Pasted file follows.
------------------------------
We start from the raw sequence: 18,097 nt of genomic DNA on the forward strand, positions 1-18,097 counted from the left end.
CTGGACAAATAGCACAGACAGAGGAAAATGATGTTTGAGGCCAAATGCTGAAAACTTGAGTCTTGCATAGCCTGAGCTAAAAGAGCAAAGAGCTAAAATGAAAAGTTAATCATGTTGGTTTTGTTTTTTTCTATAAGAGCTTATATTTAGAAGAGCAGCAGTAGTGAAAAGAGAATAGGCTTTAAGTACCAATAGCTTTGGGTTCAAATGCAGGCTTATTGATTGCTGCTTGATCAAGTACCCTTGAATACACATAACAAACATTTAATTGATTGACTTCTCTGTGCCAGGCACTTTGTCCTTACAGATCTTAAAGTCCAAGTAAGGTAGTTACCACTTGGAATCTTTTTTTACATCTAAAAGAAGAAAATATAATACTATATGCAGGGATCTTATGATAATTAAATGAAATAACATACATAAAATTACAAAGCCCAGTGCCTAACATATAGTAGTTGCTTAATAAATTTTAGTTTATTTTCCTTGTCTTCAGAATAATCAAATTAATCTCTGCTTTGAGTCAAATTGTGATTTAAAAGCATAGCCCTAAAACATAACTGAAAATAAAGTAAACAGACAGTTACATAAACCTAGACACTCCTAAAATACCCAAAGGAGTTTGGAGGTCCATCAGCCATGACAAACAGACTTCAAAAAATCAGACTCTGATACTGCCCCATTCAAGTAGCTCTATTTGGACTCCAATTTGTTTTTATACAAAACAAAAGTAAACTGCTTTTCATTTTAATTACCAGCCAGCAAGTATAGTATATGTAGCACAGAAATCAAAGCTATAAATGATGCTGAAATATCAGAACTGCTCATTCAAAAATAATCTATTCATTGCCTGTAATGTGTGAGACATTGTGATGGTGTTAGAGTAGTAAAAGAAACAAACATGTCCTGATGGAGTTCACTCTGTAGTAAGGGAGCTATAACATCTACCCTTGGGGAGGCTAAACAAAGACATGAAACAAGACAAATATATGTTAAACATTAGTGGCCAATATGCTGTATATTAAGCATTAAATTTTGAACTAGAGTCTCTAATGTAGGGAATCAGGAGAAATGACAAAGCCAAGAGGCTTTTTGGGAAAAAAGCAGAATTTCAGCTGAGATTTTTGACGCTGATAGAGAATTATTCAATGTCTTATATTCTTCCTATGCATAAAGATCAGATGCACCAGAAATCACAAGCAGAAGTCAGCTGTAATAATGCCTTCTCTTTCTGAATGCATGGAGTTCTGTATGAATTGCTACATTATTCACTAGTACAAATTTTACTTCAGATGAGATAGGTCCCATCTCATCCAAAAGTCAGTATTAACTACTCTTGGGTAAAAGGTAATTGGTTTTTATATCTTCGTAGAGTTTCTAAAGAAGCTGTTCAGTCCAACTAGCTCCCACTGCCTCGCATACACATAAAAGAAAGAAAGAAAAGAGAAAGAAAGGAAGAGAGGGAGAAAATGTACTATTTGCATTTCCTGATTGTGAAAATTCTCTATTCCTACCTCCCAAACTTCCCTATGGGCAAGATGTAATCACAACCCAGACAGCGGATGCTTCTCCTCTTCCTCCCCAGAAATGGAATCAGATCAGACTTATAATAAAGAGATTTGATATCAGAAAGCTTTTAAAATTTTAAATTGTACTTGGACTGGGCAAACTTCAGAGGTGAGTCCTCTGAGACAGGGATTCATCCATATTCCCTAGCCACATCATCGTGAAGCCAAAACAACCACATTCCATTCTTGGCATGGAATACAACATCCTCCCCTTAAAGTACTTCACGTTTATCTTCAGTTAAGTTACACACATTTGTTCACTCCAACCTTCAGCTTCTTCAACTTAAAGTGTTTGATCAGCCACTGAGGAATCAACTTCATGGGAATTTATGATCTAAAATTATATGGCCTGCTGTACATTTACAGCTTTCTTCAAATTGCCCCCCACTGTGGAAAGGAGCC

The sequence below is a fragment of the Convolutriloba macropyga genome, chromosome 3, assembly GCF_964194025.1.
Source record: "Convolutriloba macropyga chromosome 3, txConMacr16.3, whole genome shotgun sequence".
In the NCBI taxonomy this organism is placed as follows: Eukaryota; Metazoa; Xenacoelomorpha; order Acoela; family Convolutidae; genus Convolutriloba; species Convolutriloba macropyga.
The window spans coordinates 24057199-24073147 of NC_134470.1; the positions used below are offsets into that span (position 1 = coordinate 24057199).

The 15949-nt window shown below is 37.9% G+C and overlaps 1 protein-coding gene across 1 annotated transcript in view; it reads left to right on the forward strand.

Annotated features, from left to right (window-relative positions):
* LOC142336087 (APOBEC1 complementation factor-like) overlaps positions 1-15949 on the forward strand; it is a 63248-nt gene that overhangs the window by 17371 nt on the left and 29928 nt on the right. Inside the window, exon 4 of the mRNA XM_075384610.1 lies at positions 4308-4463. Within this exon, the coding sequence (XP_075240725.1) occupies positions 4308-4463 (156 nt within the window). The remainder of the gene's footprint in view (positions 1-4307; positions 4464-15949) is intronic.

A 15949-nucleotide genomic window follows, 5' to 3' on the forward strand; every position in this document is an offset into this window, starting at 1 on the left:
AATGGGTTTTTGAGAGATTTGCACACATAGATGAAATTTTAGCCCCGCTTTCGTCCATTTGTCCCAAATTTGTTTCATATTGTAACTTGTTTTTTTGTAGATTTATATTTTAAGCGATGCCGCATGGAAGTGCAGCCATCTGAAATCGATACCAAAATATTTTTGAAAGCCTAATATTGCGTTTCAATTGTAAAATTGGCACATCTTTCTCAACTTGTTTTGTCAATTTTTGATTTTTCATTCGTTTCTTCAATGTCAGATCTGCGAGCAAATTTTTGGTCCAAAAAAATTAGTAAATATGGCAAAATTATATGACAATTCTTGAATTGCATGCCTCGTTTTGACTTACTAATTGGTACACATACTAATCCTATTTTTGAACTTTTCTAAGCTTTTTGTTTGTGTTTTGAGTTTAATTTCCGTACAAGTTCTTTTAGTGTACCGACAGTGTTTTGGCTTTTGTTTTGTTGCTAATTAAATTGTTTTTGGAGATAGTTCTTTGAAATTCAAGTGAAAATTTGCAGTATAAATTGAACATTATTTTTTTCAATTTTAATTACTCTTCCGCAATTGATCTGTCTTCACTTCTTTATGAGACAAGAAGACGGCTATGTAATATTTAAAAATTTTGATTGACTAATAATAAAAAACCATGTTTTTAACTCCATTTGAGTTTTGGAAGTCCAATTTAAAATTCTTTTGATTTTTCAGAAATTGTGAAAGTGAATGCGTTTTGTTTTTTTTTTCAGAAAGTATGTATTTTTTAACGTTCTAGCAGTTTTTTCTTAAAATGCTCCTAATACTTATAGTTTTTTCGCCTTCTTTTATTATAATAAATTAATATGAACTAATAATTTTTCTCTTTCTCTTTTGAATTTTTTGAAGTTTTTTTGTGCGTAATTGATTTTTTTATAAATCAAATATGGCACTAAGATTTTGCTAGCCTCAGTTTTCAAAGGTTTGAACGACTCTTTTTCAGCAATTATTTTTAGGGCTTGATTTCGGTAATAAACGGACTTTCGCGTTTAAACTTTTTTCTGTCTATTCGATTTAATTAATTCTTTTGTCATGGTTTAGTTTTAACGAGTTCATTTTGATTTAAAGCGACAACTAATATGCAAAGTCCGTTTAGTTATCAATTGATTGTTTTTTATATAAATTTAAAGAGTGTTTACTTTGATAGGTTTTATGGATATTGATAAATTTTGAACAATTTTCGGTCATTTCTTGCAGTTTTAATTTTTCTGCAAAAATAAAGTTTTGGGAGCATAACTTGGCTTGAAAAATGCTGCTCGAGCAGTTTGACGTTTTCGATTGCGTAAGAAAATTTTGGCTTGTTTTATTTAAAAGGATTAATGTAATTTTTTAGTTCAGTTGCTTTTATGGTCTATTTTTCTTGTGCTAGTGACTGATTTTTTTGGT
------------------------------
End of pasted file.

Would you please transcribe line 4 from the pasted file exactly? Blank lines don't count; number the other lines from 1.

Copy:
Source record: "Convolutriloba macropyga chromosome 3, txConMacr16.3, whole genome shotgun sequence".